PORTLAND, Ore. (AP) Trail Blazers forward Meyers Leonard has found himself after the hardest year of his life.
It started at the beginning of last season, when Leonard gambled by turning down Portland's $40 million contract extension offer. Then he dislocated his shoulder twice, finally succumbing to surgery and watching as his team went to the playoffs.
Now, he views the adversity as a victory of sorts - because it brought him to the place he's at today.
''I believe that everything happens for a reason,'' he said. ''And I'm flat-out excited for what the future holds.''
Portland's 7-footer is poised to return from the shoulder injury that finally caught up with him last season. His rehab is ahead of schedule and he's been practicing with the team during training camp. There's no timetable yet for his return to games.
The Blazers, who defeated the Utah Jazz 98-89 on Monday night in the preseason opener, are looking to build off of last season's success when they surpassed expectations by going 44-38 with a second-round playoff appearance.
Leonard, who turned down that initial extension offer last October, embarked on last season hopeful that he'd make a statement in his fourth NBA season. He had already turned heads with his 3-point shooting ability, a rarity for a big man.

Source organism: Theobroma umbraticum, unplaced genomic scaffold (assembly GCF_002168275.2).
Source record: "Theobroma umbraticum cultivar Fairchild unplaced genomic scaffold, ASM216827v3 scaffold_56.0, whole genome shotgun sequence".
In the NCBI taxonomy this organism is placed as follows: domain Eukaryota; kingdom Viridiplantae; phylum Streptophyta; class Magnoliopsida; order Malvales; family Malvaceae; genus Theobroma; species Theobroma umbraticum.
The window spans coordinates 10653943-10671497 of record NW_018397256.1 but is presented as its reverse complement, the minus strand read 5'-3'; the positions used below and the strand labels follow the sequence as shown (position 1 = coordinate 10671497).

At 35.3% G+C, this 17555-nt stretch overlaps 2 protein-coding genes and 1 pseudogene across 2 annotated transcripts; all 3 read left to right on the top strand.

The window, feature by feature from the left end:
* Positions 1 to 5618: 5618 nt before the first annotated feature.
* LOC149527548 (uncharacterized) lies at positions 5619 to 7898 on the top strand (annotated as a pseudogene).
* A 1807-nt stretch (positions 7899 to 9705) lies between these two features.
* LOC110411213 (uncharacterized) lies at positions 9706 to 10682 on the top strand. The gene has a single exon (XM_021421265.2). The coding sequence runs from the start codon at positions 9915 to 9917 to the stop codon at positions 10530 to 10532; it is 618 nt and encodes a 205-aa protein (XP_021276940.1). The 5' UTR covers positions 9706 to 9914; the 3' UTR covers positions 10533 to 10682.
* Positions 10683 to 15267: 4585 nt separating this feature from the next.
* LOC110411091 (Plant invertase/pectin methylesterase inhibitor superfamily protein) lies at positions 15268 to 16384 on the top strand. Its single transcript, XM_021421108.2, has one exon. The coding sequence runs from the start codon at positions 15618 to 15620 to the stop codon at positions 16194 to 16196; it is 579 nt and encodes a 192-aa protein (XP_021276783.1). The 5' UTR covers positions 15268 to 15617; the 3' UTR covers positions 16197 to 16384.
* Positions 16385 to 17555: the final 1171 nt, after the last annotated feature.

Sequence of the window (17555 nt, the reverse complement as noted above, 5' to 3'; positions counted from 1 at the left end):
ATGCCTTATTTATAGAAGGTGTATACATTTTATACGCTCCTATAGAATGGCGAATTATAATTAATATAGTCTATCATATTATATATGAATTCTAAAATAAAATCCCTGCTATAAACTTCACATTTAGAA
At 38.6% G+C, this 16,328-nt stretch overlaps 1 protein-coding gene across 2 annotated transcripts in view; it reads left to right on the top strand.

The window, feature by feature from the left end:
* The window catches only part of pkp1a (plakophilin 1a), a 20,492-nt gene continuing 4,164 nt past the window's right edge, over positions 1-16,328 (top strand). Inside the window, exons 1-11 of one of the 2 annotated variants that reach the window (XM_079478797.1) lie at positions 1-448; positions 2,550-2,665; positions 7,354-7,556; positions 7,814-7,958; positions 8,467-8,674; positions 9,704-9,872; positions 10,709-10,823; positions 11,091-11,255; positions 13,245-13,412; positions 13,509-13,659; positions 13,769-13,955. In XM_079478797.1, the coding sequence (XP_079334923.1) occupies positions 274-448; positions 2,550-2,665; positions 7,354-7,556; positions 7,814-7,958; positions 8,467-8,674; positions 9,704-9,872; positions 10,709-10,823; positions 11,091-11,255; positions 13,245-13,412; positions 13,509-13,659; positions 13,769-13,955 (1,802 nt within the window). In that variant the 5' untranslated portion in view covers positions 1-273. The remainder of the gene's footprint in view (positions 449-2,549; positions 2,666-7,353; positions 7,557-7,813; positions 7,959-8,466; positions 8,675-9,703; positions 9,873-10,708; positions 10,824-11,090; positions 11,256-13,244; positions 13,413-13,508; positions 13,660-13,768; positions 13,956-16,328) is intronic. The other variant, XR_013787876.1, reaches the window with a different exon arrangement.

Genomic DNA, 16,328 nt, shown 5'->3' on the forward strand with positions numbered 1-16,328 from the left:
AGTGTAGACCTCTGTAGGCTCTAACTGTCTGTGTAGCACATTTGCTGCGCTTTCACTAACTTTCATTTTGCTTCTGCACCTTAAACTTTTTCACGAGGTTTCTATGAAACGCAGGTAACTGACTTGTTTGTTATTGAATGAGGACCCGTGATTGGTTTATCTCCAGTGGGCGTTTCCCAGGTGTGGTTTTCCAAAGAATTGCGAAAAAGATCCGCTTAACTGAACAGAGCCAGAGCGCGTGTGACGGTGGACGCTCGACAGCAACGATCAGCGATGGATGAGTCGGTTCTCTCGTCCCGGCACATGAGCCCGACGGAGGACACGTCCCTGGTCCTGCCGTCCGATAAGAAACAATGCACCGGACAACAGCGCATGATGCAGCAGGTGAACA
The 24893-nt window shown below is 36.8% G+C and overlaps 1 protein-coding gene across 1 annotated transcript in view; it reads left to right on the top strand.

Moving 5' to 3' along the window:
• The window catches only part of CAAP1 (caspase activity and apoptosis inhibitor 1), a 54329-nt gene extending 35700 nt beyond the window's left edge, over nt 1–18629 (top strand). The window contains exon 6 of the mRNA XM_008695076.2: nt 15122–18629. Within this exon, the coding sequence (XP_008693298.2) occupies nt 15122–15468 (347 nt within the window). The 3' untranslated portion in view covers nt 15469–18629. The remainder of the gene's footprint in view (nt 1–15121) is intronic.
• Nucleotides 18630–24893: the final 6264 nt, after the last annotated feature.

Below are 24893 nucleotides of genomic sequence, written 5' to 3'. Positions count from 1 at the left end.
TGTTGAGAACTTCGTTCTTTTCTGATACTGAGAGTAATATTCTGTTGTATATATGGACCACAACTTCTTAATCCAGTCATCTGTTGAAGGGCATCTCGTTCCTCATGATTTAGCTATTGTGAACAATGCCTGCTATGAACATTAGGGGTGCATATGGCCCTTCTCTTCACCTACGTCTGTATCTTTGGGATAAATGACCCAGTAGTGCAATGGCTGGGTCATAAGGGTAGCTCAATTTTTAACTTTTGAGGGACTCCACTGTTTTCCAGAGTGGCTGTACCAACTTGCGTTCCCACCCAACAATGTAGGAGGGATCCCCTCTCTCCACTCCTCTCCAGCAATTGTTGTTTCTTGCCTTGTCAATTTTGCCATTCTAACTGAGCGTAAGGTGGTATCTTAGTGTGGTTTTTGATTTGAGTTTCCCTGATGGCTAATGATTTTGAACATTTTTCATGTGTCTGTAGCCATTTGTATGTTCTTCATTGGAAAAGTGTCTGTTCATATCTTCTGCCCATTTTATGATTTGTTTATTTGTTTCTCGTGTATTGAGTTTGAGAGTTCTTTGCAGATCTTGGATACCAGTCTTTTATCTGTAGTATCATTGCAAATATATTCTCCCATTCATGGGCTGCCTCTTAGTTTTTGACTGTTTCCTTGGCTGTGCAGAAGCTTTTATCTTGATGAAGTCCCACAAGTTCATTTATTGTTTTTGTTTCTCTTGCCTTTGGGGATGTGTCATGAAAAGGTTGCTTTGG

He would go on to play in 61 games, including 10 starts, with a career-high 8.4 points and 5.1 rebounds a game. He also had 86 3-pointers.
But he dislocated his shoulder in November during a game against the San Antonio Spurs and missed seven games. He dislocated it again during a practice in March and about a week later it was determined he'd need surgery for a torn labrum.
Leonard knew all along something was wrong and it just added to his anxiety. For the first time in his life he feared failure, he said.
''It was the hardest year of life. Not even close. I lied to my entire family the whole year. I told them I was OK. I wasn't. I come from nothing and I turned down $40 million,'' he said.
His outlook started to shift this summer after he signed a four-year, $41 million deal with the Blazers.
Leonard said he keeps two journals each day, one to record all that he is thankful for, and another to keep him focused on his life goals. He said his faith has also grown.
He's not self-conscious about revealing his foibles or the transformation.
''I think a lot of times listening to other players speak, listening to myself speak in the past, it feels like a lot of times it's scripted answers, kind of giving you guys what you want to hear. Certainly, sometimes that's just the way it is,'' he told reporters when training camp opened. ''But I like to be a little more open, be honest, with things. That's just the way I am, I guess.''
Leonard has already been at work this summer on his game. He's looking to do different things in the post this season and be ''more of a threat outside of spacing the floor.'' He's good with whatever role falls his way, too.
''My goals and my thoughts going into this season is to do to whatever I can to help the team,'' he said. ''I'm in a really good place in my life right now, on and off the court. I'm very confident, my mind is clear. I'm excited for this year.''